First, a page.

In food terms, Punch Down can mean two means.
The first mean involves dough, or more precisely, forcing the air (technically, C02) out of risen dough.
You don’t actually punch the dough — you might hurt your wrist against the work surface. You either press the dough down, or knead it gently several times. The ideal is to fold and press, fold and press, about 20 to 30 times, though some people like to make a great show of it, making a fist and lightly pounding the dough.
Punching the dough down causes the gluten in the dough to relax, and equalizes the temperature of the dough. It also evens out the rising, getting out any large over-sized gas bubbles that may have formed that would cause an uneven crumb in the bread.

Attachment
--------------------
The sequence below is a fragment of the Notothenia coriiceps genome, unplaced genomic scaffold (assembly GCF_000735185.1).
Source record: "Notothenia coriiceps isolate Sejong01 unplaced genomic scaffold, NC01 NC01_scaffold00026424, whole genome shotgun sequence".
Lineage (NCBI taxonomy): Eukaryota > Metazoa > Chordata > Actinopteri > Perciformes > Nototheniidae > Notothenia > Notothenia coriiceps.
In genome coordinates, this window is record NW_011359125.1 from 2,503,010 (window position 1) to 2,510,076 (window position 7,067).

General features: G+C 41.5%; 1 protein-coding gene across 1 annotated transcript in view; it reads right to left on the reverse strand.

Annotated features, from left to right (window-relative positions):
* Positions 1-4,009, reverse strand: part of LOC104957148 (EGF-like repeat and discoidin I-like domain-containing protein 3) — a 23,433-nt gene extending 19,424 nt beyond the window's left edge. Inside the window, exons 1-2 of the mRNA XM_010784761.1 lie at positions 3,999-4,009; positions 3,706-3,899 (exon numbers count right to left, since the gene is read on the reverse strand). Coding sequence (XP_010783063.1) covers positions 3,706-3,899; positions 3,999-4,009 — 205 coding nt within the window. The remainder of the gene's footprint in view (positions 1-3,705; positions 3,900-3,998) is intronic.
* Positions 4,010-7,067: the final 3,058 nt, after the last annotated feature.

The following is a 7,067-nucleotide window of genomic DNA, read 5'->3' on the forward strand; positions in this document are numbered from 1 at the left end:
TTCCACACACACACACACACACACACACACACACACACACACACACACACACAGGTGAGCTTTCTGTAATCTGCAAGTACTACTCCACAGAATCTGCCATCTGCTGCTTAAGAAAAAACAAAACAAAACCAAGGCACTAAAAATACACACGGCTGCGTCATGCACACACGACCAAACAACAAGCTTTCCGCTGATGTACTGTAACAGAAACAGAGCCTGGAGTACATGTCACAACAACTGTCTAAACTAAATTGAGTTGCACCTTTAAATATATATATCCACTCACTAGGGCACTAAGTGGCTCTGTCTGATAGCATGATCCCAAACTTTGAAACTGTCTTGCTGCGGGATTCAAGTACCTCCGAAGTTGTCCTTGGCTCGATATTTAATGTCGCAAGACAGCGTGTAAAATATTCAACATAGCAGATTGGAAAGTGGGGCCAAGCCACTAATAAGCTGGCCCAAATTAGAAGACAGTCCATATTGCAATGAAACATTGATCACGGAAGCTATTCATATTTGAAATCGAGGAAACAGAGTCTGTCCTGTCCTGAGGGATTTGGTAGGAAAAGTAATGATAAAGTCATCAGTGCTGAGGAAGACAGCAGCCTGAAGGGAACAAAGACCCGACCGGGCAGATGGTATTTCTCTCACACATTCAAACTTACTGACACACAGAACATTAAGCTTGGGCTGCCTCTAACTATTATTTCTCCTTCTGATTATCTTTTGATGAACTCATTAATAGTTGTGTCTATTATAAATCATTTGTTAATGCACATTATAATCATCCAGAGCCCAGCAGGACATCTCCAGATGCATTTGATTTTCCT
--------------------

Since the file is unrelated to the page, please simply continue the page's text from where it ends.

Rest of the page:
After this, the dough is usually shaped for its final rise before baking.
Even bread machines have a punch-down cycle
The second meaning of Punch Down is used in winemaking, where it is also called “Pigeage.”
In making wine, as the must ferments, grape solids rise to the surface, and form a thick cover. In large commercial vats, the cover can be a foot or two thick, and be very hard – this is called a “cap.” The solids need to be put back in contact with the liquid below.
Most industrial wineries use hydraulic punches, but some smaller winemakers including home enthusiasts still punch it down manually.